If we get to that point, the return on original research will be so low that many brands will give up on organic search as a channel altogether.

A Hypothetical Solution: The ‘Originator’ Signal

But I don’t think Google and its competitors will let search get to that stage. I think that, for now, at least, search engines will remain the best way for people to find reliable information from sources they trust – and that means there needs to be incentives for brands to stay and play.

Let’s step away from digital marketing for a moment and think about the rest of the world. How do we incentivise authors, musicians, and other artists to keep making original content? How do we stop copycats profiting from plagiarism and corrupting the heart of our creative industries? How do we reward innovation in commerce and encourage entrepreneurship? The answer is simple: IP law.

From automatic protections like copyright to more comprehensive measures like trade marks and patents, IP law means that innovations are legally safe from theft. In general, if you got there first, the credit and the benefits are yours.

So, is IP law the answer to AI infringements? I’m not a legal expert, but I don’t think so – at least, not anytime soon. After all, you can’t legally protect ideas, although some jurisdictions may attempt to regulate the datasets used by AI training models. Either way, legislation is notoriously slow to catch up, and AI is evolving at a breakneck pace.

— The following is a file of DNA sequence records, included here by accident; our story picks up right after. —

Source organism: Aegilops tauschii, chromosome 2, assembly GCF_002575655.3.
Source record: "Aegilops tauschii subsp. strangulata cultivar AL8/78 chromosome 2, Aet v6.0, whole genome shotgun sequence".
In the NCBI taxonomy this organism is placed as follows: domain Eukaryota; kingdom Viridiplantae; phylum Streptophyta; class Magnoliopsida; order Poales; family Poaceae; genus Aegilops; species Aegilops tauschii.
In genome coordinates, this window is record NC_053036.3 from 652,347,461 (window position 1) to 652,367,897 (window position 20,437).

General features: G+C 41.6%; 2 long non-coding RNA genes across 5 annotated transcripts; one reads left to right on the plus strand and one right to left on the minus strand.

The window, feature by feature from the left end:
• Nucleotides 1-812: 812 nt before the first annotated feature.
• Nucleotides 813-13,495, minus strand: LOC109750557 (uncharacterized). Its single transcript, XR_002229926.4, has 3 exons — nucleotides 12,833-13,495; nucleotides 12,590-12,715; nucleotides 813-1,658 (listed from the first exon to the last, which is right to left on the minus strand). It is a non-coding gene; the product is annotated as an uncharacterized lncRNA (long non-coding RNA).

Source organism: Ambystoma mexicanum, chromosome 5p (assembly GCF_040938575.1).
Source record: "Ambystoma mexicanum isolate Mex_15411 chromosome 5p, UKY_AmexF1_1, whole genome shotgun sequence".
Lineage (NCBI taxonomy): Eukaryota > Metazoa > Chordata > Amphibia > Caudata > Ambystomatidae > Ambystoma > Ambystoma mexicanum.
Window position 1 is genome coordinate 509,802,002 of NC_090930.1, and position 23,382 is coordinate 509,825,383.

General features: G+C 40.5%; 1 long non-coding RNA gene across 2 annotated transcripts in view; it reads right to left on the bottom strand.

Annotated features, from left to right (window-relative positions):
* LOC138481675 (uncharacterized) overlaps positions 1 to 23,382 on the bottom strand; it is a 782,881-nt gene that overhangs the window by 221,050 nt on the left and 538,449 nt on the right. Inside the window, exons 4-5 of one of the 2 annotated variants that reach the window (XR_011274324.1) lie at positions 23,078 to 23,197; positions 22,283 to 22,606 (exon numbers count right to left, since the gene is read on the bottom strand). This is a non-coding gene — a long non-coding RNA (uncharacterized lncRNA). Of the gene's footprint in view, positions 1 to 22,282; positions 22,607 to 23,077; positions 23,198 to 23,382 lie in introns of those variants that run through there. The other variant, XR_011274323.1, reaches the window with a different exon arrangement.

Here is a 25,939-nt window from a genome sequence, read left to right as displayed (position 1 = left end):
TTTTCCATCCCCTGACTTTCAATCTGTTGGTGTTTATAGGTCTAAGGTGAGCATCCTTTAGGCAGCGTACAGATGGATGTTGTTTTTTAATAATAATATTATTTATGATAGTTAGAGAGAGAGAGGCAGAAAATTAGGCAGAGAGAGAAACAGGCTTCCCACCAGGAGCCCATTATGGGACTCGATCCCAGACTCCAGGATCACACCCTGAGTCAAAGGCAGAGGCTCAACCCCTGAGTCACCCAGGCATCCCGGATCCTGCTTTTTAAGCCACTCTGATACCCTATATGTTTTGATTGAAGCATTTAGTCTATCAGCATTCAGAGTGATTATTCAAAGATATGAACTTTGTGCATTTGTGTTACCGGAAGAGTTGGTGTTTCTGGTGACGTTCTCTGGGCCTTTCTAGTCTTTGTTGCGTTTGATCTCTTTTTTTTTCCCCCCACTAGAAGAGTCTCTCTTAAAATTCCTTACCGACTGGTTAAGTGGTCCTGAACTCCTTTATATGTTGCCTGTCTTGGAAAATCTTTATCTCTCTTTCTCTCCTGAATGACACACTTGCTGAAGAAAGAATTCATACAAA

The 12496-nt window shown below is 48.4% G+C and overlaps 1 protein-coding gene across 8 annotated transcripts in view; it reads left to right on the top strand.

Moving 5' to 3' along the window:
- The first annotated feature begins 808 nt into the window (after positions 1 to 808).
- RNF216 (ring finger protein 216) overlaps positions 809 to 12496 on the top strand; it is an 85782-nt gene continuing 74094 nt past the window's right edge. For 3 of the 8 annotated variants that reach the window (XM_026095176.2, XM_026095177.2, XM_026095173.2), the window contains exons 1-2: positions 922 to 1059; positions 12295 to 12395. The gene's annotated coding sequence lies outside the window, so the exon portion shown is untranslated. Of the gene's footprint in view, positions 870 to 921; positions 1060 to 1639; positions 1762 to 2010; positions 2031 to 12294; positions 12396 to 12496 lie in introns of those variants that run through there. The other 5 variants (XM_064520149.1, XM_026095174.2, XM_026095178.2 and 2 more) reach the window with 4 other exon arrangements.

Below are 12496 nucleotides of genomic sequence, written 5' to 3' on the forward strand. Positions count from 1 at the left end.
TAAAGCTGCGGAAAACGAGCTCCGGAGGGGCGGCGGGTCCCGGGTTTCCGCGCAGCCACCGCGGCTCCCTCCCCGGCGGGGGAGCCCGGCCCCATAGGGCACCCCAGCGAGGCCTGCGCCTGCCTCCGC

But what if Google, Bing, and other search engines took the principle behind IP law – that the first creator of a work or a model has the right to it – and translated that into an ‘originator’ signal? Something that tied the first appearance of specific information in the SERPs to a specific website and, in doing so, gave that website an advantage for keywords related to that informational entity?

In many ways, this would act as a counter to both AI and idea theft at a general level. Smaller brands could publish content without worrying as much about search leaders swiping their data or concepts and out-competing them based on factors like backlinks, on-page optimisation, and topical authority.

The consequences would be significant for search engines too. We know that content quality has been an increasing concern for Google; the helpful content update was a clear step in moving towards more user-centric SERPs. Adding an originator signal into the mix would be a good incentive for brands to publish more on search – and more original, value-adding content, in turn, attracts more searchers, which gives brands a better search ROI, leading to more investment in content, which leads to more value for searchers, and so on. It’s a virtuous cycle that benefits everyone.

Originator Signal vs. Information Gain